Buy it here: The Hate U Give
Genre: Young Adult Fiction
Every now and again, I read a book that reminds me why, exactly, I’m so obsessed with YA texts. Honestly though, until I got my hands on The Hate U Give (thanks, husband, for the perfect Christmas gift), it had been awhile. I was starting to view YA as a category for addressing werewolves and vampires and cliques and meaningless high school drama, with maybe one or two exceptions thrown in there. I honestly couldn’t tell you the last YA book I read that really shook me to my core, that made me pause after every chapter to really digest, that left me still contemplating its scenes days later. A book that takes something complicated and “adult” and reformats it for young adults without losing its depth. This is one of those books. But to even call it that, to reduce it to a category with other texts, makes me feel like I’m not really doing it justice. Because to be frank, I’ve never read a book like this. The Hate U Give takes a topic that is so relevant, layered, and overwhelming and makes it digestible for a younger audience with the most vivid characters I’ve read in so long. They honestly could have come alive from the pages, and I wouldn’t have been surprised.
The premise: Inspired by police shootings of black citizens in recent years, the text follows Starr Carter, who witnesses a police shooting in which a cop takes the life of her friend. The media claims that the cop saw a gun, felt threatened. Others say that this is only the most recent example of police brutality and racially charged murder at the hands of cops. Only Starr can testify to her friend’s innocence. This is all complicated by Starr’s background—her uncle, who functioned as a father figure in her early years, is a cop; the father of her half-brother is a drug lord; she attends a predominantly white, wealthy school in the suburbs but lives in a neighborhood known for gang violence and poverty (despite the beautiful, complex features, including its residents, which Thomas brings to life with her words). Speaking up publicly about what happened means risking her own life and those of her family and friends.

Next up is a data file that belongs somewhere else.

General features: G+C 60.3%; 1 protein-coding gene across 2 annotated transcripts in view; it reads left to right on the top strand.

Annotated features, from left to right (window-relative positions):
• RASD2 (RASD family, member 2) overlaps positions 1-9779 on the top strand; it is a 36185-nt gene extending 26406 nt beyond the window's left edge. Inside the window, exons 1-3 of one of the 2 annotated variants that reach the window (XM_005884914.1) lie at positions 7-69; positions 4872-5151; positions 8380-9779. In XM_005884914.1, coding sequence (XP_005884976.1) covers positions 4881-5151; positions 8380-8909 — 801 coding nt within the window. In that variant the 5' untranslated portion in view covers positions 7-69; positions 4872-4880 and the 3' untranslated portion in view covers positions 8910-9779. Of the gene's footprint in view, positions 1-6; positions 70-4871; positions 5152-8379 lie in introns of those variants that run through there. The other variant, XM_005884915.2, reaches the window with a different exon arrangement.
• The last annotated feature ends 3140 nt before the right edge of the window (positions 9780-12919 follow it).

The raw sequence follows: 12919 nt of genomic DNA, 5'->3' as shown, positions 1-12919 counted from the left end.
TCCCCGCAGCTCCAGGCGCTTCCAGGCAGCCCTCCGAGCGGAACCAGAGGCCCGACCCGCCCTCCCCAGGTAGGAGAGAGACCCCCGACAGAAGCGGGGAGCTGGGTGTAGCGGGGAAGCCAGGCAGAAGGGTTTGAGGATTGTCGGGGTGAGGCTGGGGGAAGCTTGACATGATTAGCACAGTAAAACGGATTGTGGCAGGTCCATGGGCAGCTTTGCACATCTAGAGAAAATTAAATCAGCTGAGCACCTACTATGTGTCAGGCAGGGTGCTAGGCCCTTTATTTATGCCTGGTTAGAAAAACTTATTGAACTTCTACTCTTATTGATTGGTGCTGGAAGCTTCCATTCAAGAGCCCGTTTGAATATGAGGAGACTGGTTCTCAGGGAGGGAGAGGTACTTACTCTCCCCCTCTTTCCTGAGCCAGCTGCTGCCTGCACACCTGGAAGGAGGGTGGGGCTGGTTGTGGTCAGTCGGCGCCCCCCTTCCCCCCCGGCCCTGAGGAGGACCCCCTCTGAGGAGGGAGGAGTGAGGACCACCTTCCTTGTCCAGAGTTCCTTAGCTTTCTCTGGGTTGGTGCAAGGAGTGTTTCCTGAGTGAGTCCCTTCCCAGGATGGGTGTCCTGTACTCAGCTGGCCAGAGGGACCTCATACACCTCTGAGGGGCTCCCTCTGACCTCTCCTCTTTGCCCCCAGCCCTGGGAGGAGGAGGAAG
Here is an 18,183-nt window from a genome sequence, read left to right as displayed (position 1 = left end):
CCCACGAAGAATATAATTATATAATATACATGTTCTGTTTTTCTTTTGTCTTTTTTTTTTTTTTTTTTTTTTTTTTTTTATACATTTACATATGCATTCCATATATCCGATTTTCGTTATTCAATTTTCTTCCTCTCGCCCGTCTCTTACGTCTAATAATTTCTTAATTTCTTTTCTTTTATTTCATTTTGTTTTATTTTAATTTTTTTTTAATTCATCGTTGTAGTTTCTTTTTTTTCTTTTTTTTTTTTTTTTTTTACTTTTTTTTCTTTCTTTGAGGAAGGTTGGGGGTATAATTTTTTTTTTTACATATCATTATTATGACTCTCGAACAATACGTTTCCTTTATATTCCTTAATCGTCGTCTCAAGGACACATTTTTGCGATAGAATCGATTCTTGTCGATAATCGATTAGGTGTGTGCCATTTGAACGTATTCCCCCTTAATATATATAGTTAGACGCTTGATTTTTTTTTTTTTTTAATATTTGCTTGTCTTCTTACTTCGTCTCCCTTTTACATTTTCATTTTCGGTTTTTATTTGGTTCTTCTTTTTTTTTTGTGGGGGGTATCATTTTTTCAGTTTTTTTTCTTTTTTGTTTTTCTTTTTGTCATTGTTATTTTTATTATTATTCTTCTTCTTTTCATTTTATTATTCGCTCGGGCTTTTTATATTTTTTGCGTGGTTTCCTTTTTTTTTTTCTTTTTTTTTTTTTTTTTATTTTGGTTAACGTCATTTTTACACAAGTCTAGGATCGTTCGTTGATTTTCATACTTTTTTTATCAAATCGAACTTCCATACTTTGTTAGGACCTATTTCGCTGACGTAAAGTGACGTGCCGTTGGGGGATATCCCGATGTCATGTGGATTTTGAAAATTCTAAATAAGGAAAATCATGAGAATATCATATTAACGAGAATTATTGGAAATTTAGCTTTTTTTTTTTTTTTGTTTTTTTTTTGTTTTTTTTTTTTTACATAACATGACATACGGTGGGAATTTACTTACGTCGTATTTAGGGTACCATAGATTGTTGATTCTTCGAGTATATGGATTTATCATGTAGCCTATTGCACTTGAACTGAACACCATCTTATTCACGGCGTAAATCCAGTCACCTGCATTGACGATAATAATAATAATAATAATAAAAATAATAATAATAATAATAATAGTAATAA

Even with so much plot, so much of the text takes up Starr’s intricate inner monologue, where she reflects on the facets of her identity and grapples with how best to move forward from the shooting. I think that despite all of the text’s other positive aspects, this is what really sealed the deal for me. Reading everything from Starr’s perspective, I got to know her. She seemed as multilayered and deep as any real person. She exemplifies what a YA protagonist should be. Even with Thomas’s effort to bring each and every character to life, Starr’s first-person account, the opportunity to really know her, transformed the novel into something unique.
I don’t care if you aren’t a fan of YA fiction. I don’t care if you’re not interested in reading about relevant social issues like BLM, police shootings, race relations, and the like (and if the latter is the case, perhaps do some self-reflection and think about why, exactly, you don’t want to participate in these discussions and learn more about these issues). Read. This. Book. And Angie Thomas, thank you. I can’t wait to see what you write next, but until then, I plan to regularly return to this text and revel in the conversations it invites for readers of all ages.